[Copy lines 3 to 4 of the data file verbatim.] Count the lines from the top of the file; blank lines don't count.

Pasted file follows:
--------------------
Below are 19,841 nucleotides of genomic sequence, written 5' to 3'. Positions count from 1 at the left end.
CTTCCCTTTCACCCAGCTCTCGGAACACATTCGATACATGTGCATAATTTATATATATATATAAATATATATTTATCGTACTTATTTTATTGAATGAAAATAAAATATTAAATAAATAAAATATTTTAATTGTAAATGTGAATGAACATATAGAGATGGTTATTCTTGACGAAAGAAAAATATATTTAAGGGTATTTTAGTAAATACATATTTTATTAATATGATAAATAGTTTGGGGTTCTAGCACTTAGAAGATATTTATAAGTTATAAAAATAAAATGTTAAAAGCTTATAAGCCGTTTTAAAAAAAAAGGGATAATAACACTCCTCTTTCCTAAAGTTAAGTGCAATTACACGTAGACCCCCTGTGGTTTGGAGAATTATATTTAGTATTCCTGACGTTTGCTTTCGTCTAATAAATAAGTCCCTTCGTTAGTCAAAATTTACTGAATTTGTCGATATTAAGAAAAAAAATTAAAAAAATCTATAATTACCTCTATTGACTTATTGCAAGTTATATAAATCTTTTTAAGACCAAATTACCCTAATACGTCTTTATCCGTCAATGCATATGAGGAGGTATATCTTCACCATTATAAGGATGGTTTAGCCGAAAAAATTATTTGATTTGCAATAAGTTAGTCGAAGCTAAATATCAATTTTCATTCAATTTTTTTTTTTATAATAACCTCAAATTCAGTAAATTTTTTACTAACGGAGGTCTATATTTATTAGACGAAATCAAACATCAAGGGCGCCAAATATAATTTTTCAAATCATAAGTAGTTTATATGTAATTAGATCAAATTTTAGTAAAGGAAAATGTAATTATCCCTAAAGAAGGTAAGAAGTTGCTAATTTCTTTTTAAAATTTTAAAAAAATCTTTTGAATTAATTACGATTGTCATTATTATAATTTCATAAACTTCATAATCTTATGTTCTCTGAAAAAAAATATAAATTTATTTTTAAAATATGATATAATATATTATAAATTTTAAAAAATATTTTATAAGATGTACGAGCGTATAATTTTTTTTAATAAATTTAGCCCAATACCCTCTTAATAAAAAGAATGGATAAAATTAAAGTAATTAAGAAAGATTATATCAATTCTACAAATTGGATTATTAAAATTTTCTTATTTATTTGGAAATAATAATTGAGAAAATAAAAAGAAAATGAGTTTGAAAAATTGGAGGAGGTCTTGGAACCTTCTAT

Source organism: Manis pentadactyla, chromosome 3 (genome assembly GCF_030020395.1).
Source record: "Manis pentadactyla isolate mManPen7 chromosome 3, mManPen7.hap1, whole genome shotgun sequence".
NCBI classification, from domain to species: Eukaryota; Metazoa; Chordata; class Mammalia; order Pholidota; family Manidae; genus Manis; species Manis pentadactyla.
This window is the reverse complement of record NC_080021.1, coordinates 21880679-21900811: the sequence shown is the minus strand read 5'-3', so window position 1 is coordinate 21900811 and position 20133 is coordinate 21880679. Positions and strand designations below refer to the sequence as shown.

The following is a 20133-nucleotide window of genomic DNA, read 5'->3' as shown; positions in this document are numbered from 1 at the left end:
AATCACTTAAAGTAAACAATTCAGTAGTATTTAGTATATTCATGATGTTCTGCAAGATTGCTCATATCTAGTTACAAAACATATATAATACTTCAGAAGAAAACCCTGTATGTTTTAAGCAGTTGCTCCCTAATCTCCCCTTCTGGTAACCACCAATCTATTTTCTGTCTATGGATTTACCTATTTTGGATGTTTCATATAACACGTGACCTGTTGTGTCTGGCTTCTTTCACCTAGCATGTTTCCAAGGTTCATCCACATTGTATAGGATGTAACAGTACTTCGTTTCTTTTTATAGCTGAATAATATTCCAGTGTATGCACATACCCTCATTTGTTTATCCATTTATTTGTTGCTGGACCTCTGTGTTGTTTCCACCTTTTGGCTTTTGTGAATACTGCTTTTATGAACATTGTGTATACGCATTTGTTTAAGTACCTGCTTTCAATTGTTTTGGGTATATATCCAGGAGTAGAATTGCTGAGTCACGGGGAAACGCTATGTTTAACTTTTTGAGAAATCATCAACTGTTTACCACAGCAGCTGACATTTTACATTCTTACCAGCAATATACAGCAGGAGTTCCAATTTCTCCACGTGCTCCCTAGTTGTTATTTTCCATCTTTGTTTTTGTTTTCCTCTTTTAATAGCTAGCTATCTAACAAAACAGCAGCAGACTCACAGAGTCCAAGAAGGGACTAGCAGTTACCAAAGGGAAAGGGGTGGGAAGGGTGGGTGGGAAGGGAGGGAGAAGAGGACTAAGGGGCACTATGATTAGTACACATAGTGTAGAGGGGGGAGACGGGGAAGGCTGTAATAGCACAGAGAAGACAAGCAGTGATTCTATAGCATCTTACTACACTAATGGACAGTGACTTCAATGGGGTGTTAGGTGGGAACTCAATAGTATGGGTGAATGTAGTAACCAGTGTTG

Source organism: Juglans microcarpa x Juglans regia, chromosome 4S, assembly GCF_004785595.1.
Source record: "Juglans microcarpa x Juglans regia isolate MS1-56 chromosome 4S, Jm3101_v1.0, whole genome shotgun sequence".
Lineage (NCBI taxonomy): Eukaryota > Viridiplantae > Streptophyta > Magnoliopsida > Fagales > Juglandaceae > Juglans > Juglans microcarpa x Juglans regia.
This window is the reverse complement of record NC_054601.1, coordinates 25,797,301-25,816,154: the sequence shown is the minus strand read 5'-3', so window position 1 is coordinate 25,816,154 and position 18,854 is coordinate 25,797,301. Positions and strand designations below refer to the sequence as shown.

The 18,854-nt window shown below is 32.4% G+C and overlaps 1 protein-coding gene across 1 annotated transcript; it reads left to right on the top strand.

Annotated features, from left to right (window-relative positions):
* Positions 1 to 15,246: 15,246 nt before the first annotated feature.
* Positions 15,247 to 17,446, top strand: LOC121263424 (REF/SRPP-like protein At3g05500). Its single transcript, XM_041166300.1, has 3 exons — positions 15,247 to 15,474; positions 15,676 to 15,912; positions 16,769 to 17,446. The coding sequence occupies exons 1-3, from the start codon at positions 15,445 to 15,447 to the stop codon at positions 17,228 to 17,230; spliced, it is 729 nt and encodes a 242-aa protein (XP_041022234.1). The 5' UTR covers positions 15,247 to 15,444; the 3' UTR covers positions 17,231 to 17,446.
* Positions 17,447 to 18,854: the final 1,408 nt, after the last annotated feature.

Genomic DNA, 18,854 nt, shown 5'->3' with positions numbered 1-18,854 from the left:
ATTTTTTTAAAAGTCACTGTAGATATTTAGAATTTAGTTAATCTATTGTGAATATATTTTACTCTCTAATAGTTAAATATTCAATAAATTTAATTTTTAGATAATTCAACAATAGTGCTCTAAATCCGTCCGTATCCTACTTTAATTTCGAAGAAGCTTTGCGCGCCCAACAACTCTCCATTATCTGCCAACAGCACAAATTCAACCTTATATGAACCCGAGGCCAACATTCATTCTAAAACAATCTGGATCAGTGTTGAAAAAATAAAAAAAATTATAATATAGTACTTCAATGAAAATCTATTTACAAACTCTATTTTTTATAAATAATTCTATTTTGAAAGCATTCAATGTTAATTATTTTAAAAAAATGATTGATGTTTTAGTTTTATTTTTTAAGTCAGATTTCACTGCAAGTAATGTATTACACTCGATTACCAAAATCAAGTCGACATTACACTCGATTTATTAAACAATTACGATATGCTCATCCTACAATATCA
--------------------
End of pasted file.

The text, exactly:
Source organism: Manis pentadactyla, chromosome 3 (genome assembly GCF_030020395.1).
Source record: "Manis pentadactyla isolate mManPen7 chromosome 3, mManPen7.hap1, whole genome shotgun sequence".